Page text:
A full-scale modulus load test was conducted on site to verify that the design stiffness of the rammed aggregate pier system had been achieved.  Deflection of the pier during loading was measured at the top of the pier as well as on tell-tales installed at the base of the pier to evaluate the behaviour and stiffness of the pier. The results of the test at the 100% load increment of 1,400 kPa showed displacements of 13 mm, and the load test was carried out to 150% of the design load to ensure that the settlement at design loads remains well within the elastic zone of the stress-strain curve and well within tolerable limits for the design.

Naturally, settlement of the elements themselves was not the whole story – lower zone settlements from the large areal raft were also calculated to ensure that total settlements (reinforced zone and unreinforced zone below) were captured in the analysis.

Cone Penetration Testing (CPT) was carried out between installed piers at 6 locations to determine the densification of the matrix soil due to the ground improvement. At all locations cone refusal was encountered at depths of 0.9 to 6.3 m, indicating that the densification achieved had surpassed the design assumptions.

Settlement monitoring of the tower raft slab began once the raft foundation was constructed. The maximum recorded settlement at the time of termination of measurements was 17 mm within the core of the raft and 15 mm along the raft edge. These measured settlements were roughly half of what was calculated in the design.  It’s expected that the substantial improvement of the matrix soil proven from the CPT results, is largely responsible for this difference.  The higher than anticipated installed pier stiffness and confining pressure of the raft likely also contributed to this result.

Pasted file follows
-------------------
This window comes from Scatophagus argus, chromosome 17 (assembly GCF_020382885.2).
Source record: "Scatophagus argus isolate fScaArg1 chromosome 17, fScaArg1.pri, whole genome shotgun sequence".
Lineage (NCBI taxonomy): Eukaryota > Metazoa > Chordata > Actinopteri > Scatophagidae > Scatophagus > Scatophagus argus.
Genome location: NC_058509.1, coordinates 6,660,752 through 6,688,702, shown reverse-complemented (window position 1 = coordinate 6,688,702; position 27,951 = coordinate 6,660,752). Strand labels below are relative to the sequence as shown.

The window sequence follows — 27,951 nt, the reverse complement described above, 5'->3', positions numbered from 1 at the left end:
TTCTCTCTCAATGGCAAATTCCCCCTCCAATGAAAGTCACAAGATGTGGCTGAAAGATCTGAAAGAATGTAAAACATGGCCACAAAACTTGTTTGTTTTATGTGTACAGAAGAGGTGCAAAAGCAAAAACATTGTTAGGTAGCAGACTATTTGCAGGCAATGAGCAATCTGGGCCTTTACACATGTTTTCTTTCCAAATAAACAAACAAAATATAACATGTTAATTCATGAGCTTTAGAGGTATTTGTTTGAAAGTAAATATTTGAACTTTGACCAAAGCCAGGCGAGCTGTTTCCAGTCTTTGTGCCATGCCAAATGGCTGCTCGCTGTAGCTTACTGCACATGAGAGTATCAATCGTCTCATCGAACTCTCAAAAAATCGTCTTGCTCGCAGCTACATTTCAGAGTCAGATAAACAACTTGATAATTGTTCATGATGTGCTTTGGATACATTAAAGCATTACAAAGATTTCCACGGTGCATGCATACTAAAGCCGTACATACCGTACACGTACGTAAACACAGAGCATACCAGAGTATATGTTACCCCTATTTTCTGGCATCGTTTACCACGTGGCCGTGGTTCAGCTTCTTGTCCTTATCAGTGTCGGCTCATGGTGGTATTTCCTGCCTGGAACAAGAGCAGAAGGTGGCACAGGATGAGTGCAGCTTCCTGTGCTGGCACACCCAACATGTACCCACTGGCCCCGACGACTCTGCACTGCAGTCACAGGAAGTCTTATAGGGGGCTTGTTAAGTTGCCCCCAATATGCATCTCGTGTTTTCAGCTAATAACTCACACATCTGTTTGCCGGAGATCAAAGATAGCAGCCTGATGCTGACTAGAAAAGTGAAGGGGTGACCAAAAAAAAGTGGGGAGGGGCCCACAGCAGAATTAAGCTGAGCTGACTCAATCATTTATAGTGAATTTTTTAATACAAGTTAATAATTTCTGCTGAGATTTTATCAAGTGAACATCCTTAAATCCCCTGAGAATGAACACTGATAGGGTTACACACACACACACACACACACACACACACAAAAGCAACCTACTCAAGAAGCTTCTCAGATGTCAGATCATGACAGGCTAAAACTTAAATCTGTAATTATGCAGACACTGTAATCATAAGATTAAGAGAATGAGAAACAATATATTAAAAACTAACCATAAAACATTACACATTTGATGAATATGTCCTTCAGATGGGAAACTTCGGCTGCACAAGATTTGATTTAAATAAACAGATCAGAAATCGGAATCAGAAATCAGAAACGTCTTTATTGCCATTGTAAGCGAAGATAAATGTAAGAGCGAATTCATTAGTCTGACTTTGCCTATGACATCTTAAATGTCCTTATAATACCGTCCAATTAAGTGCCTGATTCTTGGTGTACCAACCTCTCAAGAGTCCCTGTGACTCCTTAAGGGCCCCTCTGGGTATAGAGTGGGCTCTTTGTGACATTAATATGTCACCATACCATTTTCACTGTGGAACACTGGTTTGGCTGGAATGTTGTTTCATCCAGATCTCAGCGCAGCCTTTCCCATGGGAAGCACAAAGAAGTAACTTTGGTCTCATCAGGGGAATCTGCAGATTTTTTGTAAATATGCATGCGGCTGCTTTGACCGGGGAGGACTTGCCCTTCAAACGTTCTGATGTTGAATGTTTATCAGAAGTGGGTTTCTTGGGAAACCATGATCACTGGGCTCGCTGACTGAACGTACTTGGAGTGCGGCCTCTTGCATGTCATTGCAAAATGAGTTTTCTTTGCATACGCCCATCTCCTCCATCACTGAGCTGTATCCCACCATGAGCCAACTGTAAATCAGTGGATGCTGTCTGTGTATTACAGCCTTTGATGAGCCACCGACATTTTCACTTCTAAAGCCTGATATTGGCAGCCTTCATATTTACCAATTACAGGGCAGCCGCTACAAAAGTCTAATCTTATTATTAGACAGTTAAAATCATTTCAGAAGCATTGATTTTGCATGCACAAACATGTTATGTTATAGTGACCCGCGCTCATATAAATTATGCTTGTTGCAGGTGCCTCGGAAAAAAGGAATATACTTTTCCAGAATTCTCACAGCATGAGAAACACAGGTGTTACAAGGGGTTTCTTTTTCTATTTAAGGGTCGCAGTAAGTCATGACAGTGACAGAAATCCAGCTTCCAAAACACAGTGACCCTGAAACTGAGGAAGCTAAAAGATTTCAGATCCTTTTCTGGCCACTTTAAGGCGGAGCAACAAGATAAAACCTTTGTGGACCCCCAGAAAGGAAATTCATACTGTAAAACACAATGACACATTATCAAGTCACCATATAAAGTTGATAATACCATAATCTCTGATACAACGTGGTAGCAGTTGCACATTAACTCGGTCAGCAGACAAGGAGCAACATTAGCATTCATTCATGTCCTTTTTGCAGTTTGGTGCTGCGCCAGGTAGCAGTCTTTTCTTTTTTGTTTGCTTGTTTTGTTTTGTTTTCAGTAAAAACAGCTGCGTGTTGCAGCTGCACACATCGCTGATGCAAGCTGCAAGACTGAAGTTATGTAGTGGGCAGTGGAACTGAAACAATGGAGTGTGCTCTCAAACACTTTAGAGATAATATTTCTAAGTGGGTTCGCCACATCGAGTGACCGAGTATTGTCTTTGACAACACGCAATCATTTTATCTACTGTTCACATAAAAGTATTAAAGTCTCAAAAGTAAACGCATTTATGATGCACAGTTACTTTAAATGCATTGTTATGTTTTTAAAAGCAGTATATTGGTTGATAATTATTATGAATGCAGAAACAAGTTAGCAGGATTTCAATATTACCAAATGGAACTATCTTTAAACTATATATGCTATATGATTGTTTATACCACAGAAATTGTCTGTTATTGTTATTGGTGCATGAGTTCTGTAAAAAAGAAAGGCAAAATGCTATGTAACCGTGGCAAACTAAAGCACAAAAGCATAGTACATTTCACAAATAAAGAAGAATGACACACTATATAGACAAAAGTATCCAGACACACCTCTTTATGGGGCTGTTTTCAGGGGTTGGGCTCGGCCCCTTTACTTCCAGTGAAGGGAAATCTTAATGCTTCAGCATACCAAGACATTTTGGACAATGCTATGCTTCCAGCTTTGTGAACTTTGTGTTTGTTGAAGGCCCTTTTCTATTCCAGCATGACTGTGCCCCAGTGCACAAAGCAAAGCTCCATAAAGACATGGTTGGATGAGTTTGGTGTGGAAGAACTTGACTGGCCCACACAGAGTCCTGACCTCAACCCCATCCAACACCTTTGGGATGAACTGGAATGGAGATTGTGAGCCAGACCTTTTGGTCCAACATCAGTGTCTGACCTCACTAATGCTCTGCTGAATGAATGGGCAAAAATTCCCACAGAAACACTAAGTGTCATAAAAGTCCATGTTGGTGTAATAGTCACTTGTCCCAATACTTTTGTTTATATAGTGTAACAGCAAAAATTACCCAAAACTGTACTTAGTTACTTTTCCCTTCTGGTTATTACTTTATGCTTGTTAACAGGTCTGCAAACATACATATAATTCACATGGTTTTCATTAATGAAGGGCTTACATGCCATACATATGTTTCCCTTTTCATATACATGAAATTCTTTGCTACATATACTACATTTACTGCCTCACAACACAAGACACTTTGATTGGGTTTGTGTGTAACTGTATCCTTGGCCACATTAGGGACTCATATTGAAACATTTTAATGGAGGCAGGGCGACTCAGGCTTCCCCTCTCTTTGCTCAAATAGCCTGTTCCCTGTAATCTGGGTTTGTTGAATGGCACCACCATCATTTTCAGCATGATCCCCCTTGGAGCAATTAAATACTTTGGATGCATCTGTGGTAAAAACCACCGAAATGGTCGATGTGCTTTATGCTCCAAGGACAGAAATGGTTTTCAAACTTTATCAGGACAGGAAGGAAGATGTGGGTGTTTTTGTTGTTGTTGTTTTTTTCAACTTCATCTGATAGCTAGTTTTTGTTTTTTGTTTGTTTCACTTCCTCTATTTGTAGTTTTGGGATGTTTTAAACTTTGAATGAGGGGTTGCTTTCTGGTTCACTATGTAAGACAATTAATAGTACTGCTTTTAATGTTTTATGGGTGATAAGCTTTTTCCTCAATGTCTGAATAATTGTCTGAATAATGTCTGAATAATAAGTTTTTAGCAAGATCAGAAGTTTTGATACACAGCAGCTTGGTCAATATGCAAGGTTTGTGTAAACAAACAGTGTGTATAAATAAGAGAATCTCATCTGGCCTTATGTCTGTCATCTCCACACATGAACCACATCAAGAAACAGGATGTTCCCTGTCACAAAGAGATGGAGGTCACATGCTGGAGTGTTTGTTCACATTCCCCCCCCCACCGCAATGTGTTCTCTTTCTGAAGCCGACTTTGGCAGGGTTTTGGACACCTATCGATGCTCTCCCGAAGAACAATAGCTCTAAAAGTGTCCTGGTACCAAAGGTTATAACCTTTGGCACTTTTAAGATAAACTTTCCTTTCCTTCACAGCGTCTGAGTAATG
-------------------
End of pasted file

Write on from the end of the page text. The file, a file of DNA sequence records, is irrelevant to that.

The Rammed Aggregate Pier ground improvement system was selected based on the low cost, ease of installation, and ability to provide a variable stiffness support solution that met the demanding variable load conditions present in the raft. Further, the simplification of the raft itself and the tidy differential settlement control provided between the raft and podium (supported on regular spread footings) provided great value for the project.

Very high contact pressures were supported on the Geopier® system for this project, much higher than what you can expect to achieve with other ground improvement systems. Proven and reliable Rammed Aggregate Pier systems can provide support for tall structures and large loads.  An “aggregate pier” that isn’t a Rammed Aggregate Pier, simply can’t perform in this way.